In honor of self-improvement month, I wanted to share some tips and tools that have helped me over the years in my quest to be a Wondermom.
Getting A Handle On Your Time
One of the biggest stress relievers for me is getting a handle on my time. With four kids, a couple of pets, and a family-wide propensity to volunteer and socialize, our calendar is typically chock full of competing events. To navigate the obstacle course we call our family calendar, we’ve developed a few tricks.
- Maintain a central calendar – We keep a master calendar in our family control center. Anything that is scheduled for any one of us gets written on the calendar so we can easily identify conflicts. We keep all reminders (e.g. birthday invitations, flyers, appointment cards) pinned to the bulletin board that lives right beside the calendar so that we have all the details close at hand.
- Time block – I am notorious for starting one task and then wandering off to work on something else, only to be distracted by a third task, ending my day having enjoyed no down time and yet failing to complete any of my tasks. The only time I succeed in bucking this dysfunctional system is when I block out my time to devote specific time periods to specific tasks. From 6:30-8:30 am, I am on Kid Prep For School Duty. I don’t check e-mail, do laundry, or anything else that isn’t related to getting the kids out the door. 8:30 – 10:00 am is gym time. I don’t schedule meetings or appointments during that time to ensure I make time to get in my workouts since it’s an important part of my mental and physical health. I won’t bore you with my whole schedule, especially since yours will probably vary due to your own circumstances and priorities. However, if you are like me in that you are easily distracted, I believe you will find this to be a sanity saving strategy.
- Set Limits – This philosophy isn’t very popular in today’s society where technology helps us do more and more multitasking and we’re bombarded with messages about how much we and our children should be able to accomplish. For my family, my children are limited to one musical instrument and one sport at a time. I only serve on one PTO/PTA board at a time, despite the fact I have kids in four different schools since being a board member is a huge time suck and I’d rather save some of that time to be with my family. Your limits will be different, but you should figure out what you’re comfortable with and stick with them once you’ve established them to prevent yourself or your family from becoming overwhelmed.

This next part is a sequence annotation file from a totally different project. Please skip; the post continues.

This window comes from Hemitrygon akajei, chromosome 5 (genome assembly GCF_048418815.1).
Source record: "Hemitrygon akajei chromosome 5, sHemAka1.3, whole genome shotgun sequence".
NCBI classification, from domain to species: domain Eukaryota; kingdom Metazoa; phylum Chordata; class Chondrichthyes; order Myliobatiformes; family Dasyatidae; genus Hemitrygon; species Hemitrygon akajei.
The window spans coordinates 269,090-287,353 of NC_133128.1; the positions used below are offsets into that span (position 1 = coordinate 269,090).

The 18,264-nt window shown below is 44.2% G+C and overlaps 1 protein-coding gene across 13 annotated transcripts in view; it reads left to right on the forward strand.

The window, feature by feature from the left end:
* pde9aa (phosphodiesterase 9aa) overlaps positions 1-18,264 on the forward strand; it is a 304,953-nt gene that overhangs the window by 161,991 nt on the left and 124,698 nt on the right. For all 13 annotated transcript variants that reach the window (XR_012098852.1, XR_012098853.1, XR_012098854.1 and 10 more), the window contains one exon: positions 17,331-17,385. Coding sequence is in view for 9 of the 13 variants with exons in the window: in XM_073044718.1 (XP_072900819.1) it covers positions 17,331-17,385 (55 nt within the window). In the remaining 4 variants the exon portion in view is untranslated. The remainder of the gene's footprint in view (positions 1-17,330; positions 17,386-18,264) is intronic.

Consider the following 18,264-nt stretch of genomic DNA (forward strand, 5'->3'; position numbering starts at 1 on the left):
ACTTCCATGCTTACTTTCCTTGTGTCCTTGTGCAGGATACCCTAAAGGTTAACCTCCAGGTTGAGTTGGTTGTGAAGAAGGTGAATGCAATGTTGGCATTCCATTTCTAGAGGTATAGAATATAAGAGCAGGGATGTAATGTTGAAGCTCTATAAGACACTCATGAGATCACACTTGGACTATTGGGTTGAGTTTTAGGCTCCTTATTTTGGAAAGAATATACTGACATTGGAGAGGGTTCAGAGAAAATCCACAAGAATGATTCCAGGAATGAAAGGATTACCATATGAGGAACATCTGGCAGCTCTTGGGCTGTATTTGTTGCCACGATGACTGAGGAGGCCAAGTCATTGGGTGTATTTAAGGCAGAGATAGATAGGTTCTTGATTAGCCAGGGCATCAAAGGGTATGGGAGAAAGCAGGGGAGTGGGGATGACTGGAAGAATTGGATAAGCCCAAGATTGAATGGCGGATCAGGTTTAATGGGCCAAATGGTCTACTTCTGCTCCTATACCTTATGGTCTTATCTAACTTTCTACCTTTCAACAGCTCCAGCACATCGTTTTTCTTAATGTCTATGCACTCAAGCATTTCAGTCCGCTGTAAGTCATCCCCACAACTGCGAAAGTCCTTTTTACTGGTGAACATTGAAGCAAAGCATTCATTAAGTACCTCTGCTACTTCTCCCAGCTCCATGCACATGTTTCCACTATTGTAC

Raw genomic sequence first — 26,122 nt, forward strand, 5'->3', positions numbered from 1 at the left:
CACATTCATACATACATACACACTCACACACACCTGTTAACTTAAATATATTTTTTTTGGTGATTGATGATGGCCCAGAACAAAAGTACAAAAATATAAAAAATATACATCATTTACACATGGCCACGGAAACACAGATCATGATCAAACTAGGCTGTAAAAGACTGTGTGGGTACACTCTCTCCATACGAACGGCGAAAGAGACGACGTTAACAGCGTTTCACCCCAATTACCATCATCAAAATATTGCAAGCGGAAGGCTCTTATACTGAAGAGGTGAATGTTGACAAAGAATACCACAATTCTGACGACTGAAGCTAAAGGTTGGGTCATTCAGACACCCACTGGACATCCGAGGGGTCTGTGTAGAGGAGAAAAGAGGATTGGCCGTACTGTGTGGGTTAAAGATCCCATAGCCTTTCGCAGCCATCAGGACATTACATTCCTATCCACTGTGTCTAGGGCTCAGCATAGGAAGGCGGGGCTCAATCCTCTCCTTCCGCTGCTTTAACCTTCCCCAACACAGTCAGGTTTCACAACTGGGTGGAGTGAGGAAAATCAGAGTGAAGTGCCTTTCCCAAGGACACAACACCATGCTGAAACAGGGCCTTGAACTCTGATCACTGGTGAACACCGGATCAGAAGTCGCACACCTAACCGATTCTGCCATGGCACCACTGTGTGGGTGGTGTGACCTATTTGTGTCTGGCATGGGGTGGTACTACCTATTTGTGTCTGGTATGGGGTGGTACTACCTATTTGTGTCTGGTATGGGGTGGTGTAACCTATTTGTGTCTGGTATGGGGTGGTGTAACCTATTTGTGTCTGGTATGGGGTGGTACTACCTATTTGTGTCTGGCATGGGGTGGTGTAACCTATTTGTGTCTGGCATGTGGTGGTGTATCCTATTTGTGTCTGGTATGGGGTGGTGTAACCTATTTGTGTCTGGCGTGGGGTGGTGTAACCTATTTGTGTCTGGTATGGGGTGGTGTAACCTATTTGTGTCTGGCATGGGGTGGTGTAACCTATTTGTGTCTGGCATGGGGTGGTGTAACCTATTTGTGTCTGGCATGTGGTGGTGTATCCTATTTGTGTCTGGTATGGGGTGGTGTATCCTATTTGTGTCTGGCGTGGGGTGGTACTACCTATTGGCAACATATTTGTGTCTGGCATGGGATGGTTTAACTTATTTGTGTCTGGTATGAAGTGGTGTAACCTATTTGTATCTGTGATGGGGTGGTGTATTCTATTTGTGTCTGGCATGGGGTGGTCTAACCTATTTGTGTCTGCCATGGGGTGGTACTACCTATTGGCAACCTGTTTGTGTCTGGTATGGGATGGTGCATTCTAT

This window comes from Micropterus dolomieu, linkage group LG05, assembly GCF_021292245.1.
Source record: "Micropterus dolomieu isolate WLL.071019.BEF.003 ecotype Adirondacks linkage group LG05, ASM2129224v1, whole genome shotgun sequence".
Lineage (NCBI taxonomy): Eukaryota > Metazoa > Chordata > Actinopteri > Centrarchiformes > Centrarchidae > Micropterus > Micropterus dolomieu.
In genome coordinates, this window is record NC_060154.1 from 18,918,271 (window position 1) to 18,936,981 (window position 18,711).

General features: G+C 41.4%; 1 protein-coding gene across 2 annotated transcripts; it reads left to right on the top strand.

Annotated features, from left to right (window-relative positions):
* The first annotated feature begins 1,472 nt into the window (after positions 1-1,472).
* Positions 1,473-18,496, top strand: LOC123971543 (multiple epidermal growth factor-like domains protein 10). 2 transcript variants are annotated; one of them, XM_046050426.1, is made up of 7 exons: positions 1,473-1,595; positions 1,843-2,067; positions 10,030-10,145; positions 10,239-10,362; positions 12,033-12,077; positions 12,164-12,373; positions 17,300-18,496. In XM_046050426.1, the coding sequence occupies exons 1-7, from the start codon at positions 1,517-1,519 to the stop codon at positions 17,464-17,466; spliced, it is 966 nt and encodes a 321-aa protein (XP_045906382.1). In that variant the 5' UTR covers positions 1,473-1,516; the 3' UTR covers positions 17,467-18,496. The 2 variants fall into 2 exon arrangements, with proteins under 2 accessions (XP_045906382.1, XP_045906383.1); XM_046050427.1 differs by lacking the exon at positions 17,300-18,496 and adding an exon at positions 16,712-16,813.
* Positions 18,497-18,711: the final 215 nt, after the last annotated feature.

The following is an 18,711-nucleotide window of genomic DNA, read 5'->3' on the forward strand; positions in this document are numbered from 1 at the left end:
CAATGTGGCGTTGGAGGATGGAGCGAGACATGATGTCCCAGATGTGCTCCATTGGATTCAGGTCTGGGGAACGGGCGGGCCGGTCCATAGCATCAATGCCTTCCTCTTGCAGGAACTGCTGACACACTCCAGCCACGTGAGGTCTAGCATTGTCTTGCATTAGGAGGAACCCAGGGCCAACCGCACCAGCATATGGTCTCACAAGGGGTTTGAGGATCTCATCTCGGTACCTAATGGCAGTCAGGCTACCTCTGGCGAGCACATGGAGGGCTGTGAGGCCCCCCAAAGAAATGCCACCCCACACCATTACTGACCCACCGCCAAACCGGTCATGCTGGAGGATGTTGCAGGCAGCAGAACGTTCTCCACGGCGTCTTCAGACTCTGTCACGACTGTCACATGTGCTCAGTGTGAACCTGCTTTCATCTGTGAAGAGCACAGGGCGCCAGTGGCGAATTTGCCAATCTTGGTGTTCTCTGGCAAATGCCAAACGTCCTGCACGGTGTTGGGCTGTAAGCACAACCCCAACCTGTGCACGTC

Money Management Will Minimize Financial Stress
Aside from time management concerns, my other greatest stressor is money management. Aside from our day-to-day expenses, we have college expenses looming in the distance along with the worry over how much money we will need to have stashed away to live comfortably in retirement. Here are some of the steps I’ve taken to minimize financial stress in my life:
- Track your money – Every time I have sat down to reassess our family budget, I stun myself at how far off I am on my estimates of what we spend. This problem, it turns out, is pretty typical. Almost everyone tends to underestimate how much they truly spend. Whether you track your spending in a notebook, with software, or with an app (I use Mint), doing so will help you get a grasp on your money management more than any other habit you could develop.
- Make saving automatic – Once you know exactly how much money you spend, it’s easy to trim waste. After you’ve done that, it’s easier to find a few extra dollars to sock away in savings. All of our savings is deducted directly from our bank account each month, whether it be to our savings account, IRA’s, or 529 plans. Sure, it’s a few clicks of the mouse to stop or reverse the transactions if we overspend for the month and need the funds, but because the money is transferred automatically, I’m more likely to look to other solutions (like foregoing eating out for the month).
- Protect your credit – A friend of mine was the victim of identity theft over five years ago. Would you believe she still has issues pop up related to that crime, even though she went through all the proper steps of combatting the fraudulent charges and accounts immediately after she discovered the theft? Trying to combat identity theft once it’s occurred is like digging in quicksand. It’s a lot of work and often feels like you’ll never pull yourself up out of it. Ever since her experience, I’ve been terrified that the same thing could happen to me, especially since the military uses my husband’s social security number as his identifier for almost everything and thus, it’s on thousands of documents distributed far and wide.